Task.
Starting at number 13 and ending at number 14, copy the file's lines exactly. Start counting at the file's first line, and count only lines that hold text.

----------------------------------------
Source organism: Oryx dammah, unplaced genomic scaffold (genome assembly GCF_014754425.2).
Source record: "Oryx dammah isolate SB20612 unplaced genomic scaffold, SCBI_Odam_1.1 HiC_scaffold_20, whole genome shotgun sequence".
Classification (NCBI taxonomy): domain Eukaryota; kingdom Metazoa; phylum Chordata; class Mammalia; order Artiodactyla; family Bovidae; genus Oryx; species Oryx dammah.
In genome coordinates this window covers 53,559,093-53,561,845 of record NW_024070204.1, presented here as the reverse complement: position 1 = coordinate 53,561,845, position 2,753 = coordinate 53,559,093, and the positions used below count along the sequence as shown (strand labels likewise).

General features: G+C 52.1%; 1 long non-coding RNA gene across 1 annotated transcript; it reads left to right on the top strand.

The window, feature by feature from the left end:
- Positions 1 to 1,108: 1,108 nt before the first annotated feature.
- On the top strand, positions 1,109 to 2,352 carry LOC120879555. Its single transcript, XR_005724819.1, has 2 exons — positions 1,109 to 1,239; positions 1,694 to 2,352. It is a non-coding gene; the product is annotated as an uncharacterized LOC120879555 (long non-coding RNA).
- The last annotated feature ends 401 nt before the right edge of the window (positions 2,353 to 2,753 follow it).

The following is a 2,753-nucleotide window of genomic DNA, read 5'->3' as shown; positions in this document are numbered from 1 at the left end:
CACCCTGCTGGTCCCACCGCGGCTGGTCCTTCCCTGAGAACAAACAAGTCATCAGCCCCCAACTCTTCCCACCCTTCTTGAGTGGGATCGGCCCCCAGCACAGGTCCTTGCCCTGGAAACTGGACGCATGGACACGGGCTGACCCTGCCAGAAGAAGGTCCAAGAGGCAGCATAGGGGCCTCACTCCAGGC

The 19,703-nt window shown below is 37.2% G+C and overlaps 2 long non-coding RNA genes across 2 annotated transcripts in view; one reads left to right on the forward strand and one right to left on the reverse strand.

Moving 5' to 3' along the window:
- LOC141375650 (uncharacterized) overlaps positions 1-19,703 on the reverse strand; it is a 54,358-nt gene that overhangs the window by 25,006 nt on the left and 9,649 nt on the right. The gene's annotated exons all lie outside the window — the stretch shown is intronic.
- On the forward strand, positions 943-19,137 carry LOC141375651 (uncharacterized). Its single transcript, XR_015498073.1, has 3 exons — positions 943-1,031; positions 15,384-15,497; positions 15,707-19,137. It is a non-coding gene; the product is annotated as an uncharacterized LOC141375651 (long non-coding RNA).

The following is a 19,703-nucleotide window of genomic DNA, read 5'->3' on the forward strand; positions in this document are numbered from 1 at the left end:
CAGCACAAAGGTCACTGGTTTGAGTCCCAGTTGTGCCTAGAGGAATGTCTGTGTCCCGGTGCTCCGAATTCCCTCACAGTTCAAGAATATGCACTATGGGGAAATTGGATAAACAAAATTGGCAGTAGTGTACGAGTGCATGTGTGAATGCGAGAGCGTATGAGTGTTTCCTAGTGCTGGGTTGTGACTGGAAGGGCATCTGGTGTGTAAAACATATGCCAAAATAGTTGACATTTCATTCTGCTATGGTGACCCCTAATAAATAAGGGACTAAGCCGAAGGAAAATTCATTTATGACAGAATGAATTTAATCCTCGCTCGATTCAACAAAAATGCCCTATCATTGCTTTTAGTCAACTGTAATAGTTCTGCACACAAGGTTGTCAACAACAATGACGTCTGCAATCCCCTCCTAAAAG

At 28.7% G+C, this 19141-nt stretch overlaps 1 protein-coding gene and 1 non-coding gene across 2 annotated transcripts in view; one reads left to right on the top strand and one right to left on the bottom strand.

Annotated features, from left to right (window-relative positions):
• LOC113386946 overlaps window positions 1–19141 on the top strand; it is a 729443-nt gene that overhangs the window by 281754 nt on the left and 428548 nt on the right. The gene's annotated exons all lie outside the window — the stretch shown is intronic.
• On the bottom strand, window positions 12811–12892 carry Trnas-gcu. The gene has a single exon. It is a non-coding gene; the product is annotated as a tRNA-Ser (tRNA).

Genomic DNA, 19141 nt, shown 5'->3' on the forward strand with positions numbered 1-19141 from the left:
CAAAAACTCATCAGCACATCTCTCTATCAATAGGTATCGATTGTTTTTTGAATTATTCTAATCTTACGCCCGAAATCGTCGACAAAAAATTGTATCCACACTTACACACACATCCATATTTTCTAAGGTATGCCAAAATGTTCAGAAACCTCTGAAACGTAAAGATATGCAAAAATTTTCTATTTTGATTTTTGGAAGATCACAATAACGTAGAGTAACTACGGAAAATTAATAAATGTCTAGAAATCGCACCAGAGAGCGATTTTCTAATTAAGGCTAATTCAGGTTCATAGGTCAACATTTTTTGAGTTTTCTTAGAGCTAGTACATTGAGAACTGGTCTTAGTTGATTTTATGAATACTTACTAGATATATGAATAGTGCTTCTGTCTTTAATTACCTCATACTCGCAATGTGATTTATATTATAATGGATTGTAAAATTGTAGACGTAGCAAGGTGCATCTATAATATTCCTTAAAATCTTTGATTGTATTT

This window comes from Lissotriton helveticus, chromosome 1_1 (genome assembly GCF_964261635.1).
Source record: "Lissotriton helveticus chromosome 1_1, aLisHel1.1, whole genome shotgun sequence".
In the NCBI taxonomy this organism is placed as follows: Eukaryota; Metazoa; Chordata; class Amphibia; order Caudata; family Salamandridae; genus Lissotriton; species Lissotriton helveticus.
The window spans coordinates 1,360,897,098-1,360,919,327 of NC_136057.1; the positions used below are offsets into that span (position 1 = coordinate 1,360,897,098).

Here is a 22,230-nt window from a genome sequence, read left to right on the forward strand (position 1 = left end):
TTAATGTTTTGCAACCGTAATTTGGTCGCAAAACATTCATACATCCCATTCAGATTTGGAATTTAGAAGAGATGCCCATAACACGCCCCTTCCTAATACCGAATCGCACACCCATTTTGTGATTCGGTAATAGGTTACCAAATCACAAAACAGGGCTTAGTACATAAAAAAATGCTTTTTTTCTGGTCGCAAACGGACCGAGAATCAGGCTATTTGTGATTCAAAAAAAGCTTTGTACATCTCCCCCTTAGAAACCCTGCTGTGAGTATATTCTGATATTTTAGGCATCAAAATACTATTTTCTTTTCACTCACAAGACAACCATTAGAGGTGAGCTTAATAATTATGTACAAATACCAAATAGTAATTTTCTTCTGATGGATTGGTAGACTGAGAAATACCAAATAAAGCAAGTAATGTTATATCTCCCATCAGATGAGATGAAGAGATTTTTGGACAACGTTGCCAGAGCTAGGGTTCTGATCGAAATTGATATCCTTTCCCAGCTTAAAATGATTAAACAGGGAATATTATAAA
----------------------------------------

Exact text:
Moving 5' to 3' along the window:
- LOC141375650 (uncharacterized) overlaps positions 1-19,703 on the reverse strand; it is a 54,358-nt gene that overhangs the window by 25,006 nt on the left and 9,649 nt on the right. The gene's annotated exons all lie outside the window — the stretch shown is intronic.